A Day at the Carcass (On behalf of Corinne)

It is a cool morning in the Masai Mara. I wait patiently almost 100m from the carcass. The skies are empty and I know it will be another hour before the air warms and the birds take flight. In the meantime, I watch the wildebeest as they pass one by one in some sort of strange procession. They walk with such determination and purpose, following the rains and the grass as they continue their long migration. Finally the first bird arrives. He weaves left and right, left and right, circling once, twice, before finally landing. The Bateleur positions himself close to the carcass and is just about to start feeding when the next bird arrives. I can hear the screeches of plovers before I even see the brown mass hurdle itself to the ground. The Tawny Eagle lands right next to the Bateleur. A long stare and a short jump and possession of the carcass has already shifted. The Tawny begins gorging itself as the Bateleur takes to the skies once more. After several beak fulls, the Tawny notices a small loose piece and just in time. As she reaches her talons around the meat, the next scavenger arrives. I know the White-headed vulture is female because of the white secondaries that fan her body. Her size isn’t enough to intimidate the Tawny, but with a piece of food in her talons, the eagle soon takes off and lands in a nearby tree to finish its food alone. This suits the White-headed female just fine and she rips off a piece of flesh with great vigor. Who says all vultures are ugly? Looking at the White-headed vulture I am reminded of the Geishas of Japan – beak unnaturally red, powdered white face, and just a touch of blue and purple to vitalize the face. Even the manners are cool and controlled and the female pauses occasionally to glance around.
Unfortunately her meal is also short-lived as a pair of Lappet-faced vultures come rushing in, their feet hanging beneath them as they hop into their landing. The red-headed pair seem to have an agreement and one Lappet-faced vulture begins feeding as the other tilts its head, eye-looking up and to the sides checking for intruders. Wings positioned to the side, the Lappets move towards the White-headed vulture, pushing her aside with ease. The White-headed vulture backs away peacefully though not without one gentle bite in the direction of the Lappets. As one member of the Lappet pair rips into the carcass, the other occasionally lowers its head hoping for a bite. Then the marital dispute begins and the feeding bird gently bites its mate on the neck, releasing to look her in the eye, beaks touching as they lift their heads in unison. Battle resolved the first bird goes back to feeding.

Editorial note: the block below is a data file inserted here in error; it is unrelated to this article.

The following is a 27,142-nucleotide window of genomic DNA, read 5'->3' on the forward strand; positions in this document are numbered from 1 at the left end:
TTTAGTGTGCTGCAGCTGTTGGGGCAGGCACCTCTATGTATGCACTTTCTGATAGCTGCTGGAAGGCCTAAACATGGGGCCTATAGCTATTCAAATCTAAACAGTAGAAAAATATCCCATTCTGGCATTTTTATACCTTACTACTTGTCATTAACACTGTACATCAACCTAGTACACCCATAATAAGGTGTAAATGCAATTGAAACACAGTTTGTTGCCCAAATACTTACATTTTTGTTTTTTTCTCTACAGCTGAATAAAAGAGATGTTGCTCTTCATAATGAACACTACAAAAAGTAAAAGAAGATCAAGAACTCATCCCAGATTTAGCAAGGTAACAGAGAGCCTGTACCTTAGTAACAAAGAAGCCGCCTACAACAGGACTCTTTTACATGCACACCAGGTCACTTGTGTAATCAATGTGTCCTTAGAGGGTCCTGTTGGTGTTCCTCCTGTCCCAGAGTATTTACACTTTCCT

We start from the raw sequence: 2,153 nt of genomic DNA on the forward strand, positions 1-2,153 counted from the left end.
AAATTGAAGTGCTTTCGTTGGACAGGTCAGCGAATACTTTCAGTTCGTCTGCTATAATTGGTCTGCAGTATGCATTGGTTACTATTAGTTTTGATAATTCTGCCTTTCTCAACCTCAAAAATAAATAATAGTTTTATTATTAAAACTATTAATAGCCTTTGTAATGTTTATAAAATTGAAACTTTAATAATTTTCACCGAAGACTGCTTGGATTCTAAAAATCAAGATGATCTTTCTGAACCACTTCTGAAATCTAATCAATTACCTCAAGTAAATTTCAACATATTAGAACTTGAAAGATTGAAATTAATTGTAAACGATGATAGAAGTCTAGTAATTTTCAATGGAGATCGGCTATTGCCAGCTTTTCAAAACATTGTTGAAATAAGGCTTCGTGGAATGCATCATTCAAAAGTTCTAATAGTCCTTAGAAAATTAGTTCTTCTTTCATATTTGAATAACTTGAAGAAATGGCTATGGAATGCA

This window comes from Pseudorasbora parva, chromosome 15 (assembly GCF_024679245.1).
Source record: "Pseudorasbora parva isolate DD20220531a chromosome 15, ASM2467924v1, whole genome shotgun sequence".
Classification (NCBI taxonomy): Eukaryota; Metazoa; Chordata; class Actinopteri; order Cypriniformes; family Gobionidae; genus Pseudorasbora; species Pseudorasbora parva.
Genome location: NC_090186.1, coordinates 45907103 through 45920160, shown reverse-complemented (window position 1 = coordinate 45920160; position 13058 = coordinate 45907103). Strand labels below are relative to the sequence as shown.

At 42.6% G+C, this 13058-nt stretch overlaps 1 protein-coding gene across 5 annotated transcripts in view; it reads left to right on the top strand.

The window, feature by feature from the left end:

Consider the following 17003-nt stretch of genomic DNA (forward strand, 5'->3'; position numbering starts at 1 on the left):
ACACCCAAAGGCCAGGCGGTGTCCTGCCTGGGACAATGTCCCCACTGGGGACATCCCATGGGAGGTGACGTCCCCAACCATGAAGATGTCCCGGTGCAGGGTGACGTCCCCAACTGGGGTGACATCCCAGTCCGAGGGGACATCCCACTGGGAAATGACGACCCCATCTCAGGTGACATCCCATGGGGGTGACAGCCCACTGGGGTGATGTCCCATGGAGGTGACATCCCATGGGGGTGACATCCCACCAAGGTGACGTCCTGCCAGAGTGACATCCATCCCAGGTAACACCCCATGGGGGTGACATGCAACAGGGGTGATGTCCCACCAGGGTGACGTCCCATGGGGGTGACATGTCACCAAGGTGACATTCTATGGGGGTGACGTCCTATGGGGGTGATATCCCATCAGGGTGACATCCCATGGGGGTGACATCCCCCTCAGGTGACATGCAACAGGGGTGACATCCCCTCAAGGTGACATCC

The first African White-backed vulture seems to have come from nowhere and yet a quick glance to the sky reveals nearly twenty African White-backs and Ruppell’s vultures that have recently found the carcass. After the initial landing, these Gyps vultures seem to pour in one after another. Soon the carcass has vanished beneath a pile of squirming, fighting, and screeching birds. The vultures let out hisses and squeaks as they squabble for position and in the end only about half the group feeds. By this point a pair of Hooded vultures and a single Marabou Stork are hanging around the periphery of the carcass. The Hoodeds grab small pieces that seem to go unnoticed by their comrades and the Marabou steps into the steal the larger pieces of meat as they are dislodged from the carcass by the African White-backed vultures.

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